Well, how about signing a future hall-of-famer, a gritty defenseman and getting back one of their top young players from the KHL?

Their forward corps now have Jiri Hudler back in the fold as well as newcomer Mike Modano, who will serve as a depth center and also get some powerplay time, most likely. But on top of that, they will have a healthy and rested forward unit that is one of the most potent in the NHL.

Johan Franzen and Tomas Holmstrom will be back healthy and the return of Hudler will likely spell a resurgence for the team’s two superstars in Pavel Datsyuk and Henrik Zetterberg and that can only mean bad things for the rest of the league.

On defense, Ruslan Salei joins an already solid defensive unit and will provide them with some added grit. He, along with Brad Stuart and Niklas Kronwall will ensure that opposing forwards keep their heads up.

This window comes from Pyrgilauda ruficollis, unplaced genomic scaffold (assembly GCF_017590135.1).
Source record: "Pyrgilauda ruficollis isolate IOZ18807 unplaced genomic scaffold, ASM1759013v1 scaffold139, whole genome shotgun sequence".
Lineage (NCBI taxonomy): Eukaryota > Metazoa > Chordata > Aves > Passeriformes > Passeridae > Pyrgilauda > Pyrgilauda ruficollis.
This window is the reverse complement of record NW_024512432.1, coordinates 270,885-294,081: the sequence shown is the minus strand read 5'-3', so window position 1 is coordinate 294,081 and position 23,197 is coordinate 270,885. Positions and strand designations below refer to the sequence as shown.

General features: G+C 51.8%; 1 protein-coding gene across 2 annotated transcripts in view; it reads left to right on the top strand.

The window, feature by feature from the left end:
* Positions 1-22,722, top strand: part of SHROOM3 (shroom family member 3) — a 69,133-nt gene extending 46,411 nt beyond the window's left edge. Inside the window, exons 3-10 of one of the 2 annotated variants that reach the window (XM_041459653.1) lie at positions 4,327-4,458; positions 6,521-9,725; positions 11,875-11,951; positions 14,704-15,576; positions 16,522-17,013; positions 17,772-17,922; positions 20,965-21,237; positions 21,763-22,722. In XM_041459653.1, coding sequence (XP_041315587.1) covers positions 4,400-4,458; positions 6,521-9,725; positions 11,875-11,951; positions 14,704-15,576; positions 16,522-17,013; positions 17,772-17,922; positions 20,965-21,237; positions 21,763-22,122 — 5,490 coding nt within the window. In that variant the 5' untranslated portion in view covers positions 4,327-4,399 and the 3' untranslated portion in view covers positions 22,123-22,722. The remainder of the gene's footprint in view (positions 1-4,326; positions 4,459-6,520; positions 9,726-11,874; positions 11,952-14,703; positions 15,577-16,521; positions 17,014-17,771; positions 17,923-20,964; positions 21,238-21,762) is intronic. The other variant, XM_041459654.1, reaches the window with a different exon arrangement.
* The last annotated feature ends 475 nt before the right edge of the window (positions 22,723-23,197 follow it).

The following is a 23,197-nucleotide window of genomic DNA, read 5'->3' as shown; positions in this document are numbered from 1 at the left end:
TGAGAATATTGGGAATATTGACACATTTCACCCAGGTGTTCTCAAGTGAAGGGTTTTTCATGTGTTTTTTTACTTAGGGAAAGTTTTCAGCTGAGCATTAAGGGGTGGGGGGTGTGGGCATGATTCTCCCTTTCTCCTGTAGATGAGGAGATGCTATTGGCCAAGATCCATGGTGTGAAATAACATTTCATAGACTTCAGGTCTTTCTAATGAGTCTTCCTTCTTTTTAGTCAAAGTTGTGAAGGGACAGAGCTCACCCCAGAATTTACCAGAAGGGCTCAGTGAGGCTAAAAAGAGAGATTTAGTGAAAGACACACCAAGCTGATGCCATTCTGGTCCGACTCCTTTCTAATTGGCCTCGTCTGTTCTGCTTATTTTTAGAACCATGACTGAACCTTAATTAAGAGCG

Led, once again, by Nicklas Lidstrom, the Wings blueline will be one of the toughest to play against in the league and Salei’s hardnosed style will only add to that and their defense should only solidify Jimmy Howard’s place in net with the squad.

Howard had a breakout season with the Wings last year and the Calder Trophy nominee unseated Chris Osgood in the starting role. He held the Wings together through the injuries last season and was the sole reason that the team was able to not only make the playoffs but claw their way as far up as they did. Howard will have a lot to prove in order to avoid the dreaded sophomore slump but he is in the best situation possible to be able to do so.

When you look at the Wings, they are a team that is poised and ready to be a competitive team in the Stanley Cup race once again and could easily find themselves as the frontrunner to represent the Western Conference in the Stanley Cup finals again.